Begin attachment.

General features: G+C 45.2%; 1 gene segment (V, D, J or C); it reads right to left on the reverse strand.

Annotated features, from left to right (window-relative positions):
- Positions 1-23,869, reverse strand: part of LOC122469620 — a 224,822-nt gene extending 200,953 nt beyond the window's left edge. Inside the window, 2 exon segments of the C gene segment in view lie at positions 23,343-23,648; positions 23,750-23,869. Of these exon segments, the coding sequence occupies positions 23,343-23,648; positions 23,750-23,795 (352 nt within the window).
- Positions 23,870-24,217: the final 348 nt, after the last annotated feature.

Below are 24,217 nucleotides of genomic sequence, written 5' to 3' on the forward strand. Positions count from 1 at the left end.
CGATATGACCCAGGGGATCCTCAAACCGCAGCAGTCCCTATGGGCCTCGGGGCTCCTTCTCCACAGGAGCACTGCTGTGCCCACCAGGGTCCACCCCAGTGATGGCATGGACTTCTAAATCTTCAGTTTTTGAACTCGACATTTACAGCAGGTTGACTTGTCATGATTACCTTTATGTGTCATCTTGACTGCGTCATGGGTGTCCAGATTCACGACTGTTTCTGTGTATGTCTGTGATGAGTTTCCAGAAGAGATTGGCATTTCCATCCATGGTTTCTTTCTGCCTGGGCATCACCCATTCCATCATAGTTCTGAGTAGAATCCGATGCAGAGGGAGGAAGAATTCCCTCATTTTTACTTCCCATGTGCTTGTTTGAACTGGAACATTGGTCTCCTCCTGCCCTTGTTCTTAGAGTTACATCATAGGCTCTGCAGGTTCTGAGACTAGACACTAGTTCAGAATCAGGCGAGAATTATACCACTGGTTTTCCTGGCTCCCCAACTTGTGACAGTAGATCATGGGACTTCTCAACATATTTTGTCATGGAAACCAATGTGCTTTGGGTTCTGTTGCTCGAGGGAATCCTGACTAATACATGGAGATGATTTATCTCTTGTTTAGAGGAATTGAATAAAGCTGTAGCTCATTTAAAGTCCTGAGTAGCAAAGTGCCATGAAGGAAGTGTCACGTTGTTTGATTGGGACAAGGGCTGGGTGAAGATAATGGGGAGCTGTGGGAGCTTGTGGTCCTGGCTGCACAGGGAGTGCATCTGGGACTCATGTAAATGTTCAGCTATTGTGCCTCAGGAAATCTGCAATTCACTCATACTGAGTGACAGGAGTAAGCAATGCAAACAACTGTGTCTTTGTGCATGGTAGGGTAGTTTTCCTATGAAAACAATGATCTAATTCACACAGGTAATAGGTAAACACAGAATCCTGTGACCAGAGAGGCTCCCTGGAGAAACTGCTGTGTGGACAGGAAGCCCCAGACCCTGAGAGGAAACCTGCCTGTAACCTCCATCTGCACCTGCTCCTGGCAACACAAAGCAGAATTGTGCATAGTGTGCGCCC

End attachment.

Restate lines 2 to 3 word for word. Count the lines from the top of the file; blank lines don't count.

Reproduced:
Annotated features, from left to right (window-relative positions):
- Positions 1-23,869, reverse strand: part of LOC122469620 — a 224,822-nt gene extending 200,953 nt beyond the window's left edge. Inside the window, 2 exon segments of the C gene segment in view lie at positions 23,343-23,648; positions 23,750-23,869. Of these exon segments, the coding sequence occupies positions 23,343-23,648; positions 23,750-23,795 (352 nt within the window).